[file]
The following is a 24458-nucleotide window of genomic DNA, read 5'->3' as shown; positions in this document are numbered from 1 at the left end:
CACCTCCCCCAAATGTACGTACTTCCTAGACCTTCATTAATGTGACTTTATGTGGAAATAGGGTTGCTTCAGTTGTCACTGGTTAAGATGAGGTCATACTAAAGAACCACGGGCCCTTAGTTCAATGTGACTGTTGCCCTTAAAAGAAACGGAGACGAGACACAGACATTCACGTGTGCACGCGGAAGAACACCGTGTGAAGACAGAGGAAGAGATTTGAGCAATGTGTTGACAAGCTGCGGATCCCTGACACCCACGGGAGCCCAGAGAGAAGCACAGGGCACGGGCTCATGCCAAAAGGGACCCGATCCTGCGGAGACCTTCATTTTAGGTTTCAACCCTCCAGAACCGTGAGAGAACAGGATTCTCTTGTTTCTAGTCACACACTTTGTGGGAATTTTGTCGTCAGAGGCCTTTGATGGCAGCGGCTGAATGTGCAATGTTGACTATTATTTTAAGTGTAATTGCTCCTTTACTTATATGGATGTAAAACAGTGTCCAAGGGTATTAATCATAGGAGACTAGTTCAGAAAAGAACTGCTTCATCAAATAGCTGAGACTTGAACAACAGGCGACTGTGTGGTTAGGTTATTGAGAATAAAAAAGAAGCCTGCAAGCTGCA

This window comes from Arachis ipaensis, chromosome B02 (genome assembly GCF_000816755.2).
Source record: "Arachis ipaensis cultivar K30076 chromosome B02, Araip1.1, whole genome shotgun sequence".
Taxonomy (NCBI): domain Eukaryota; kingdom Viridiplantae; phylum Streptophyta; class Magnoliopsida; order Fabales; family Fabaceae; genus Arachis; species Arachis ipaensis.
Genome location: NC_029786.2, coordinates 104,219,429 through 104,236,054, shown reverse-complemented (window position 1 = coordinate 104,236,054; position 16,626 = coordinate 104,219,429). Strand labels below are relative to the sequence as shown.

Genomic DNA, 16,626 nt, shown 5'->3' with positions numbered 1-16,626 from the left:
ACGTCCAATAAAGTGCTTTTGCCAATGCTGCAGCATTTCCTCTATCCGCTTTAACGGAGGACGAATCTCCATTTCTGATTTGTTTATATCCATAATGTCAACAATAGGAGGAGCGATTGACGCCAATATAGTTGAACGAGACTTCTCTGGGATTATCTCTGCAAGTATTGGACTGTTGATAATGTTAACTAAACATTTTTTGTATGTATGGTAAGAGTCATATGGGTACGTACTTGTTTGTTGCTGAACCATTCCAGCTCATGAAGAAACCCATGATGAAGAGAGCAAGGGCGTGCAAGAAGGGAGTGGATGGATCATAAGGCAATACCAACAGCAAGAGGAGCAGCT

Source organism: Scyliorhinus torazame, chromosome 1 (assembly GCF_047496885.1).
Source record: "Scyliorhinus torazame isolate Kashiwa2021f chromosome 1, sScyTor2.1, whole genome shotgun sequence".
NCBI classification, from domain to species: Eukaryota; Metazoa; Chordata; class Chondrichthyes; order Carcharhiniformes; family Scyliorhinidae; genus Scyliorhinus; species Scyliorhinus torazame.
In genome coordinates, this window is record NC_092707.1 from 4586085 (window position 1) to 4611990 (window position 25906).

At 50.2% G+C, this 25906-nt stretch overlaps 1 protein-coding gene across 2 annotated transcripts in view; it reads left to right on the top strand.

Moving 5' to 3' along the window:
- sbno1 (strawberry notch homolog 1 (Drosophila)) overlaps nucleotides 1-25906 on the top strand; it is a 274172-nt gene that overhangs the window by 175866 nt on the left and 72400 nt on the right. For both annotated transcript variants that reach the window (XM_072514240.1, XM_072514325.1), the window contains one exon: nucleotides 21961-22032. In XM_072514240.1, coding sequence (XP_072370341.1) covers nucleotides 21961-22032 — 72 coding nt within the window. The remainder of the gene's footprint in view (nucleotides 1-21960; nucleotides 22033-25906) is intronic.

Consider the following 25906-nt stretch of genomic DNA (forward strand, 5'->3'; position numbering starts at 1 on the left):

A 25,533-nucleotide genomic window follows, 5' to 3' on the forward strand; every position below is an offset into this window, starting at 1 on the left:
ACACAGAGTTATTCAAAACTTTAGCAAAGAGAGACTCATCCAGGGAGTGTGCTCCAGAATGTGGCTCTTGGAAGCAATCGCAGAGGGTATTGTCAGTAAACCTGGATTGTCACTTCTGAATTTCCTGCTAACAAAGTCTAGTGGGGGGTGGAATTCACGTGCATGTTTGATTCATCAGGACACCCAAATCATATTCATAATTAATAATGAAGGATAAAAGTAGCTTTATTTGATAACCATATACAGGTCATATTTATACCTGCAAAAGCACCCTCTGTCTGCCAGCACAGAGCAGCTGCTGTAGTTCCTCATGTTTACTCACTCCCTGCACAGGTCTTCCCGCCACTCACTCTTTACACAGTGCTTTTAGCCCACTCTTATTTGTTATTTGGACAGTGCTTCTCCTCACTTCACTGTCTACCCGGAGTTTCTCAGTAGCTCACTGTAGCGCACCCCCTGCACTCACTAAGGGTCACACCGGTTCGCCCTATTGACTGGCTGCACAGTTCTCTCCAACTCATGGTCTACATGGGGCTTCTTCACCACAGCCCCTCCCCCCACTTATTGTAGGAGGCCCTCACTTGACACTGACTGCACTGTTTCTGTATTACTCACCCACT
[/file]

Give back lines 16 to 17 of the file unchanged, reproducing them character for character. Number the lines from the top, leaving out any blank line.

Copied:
Consider the following 25906-nt stretch of genomic DNA (forward strand, 5'->3'; position numbering starts at 1 on the left):

A 25,533-nucleotide genomic window follows, 5' to 3' on the forward strand; every position below is an offset into this window, starting at 1 on the left: